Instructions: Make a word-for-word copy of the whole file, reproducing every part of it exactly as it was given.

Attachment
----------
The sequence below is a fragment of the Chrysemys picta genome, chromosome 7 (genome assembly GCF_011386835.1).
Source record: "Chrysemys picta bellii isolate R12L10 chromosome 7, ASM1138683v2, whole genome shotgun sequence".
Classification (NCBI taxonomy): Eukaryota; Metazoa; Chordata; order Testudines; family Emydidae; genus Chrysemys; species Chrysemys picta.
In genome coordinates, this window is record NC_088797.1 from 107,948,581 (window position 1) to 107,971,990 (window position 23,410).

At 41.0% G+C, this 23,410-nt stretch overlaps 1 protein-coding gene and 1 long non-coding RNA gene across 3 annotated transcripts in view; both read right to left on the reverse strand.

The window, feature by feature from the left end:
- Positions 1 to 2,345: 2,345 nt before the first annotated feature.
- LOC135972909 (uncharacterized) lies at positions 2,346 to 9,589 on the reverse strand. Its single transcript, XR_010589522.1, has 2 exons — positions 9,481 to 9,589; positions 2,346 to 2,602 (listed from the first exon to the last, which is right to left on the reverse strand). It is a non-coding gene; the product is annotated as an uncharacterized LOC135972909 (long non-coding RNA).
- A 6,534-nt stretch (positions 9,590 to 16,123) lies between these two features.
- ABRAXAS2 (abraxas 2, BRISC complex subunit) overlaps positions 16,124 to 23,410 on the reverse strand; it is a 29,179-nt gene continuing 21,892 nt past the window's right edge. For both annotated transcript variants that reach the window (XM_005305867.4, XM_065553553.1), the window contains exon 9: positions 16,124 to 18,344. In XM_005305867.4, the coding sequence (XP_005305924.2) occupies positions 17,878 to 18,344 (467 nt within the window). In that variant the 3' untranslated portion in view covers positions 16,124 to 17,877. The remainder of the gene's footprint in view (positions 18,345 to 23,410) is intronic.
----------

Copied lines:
The sequence below is a fragment of the Chrysemys picta genome, chromosome 7 (genome assembly GCF_011386835.1).
Source record: "Chrysemys picta bellii isolate R12L10 chromosome 7, ASM1138683v2, whole genome shotgun sequence".
Classification (NCBI taxonomy): Eukaryota; Metazoa; Chordata; order Testudines; family Emydidae; genus Chrysemys; species Chrysemys picta.
In genome coordinates, this window is record NC_088797.1 from 107,948,581 (window position 1) to 107,971,990 (window position 23,410).

At 41.0% G+C, this 23,410-nt stretch overlaps 1 protein-coding gene and 1 long non-coding RNA gene across 3 annotated transcripts in view; both read right to left on the reverse strand.

The window, feature by feature from the left end:
- Positions 1 to 2,345: 2,345 nt before the first annotated feature.
- LOC135972909 (uncharacterized) lies at positions 2,346 to 9,589 on the reverse strand. Its single transcript, XR_010589522.1, has 2 exons — positions 9,481 to 9,589; positions 2,346 to 2,602 (listed from the first exon to the last, which is right to left on the reverse strand). It is a non-coding gene; the product is annotated as an uncharacterized LOC135972909 (long non-coding RNA).
- A 6,534-nt stretch (positions 9,590 to 16,123) lies between these two features.
- ABRAXAS2 (abraxas 2, BRISC complex subunit) overlaps positions 16,124 to 23,410 on the reverse strand; it is a 29,179-nt gene continuing 21,892 nt past the window's right edge. For both annotated transcript variants that reach the window (XM_005305867.4, XM_065553553.1), the window contains exon 9: positions 16,124 to 18,344. In XM_005305867.4, the coding sequence (XP_005305924.2) occupies positions 17,878 to 18,344 (467 nt within the window). In that variant the 3' untranslated portion in view covers positions 16,124 to 17,877. The remainder of the gene's footprint in view (positions 18,345 to 23,410) is intronic.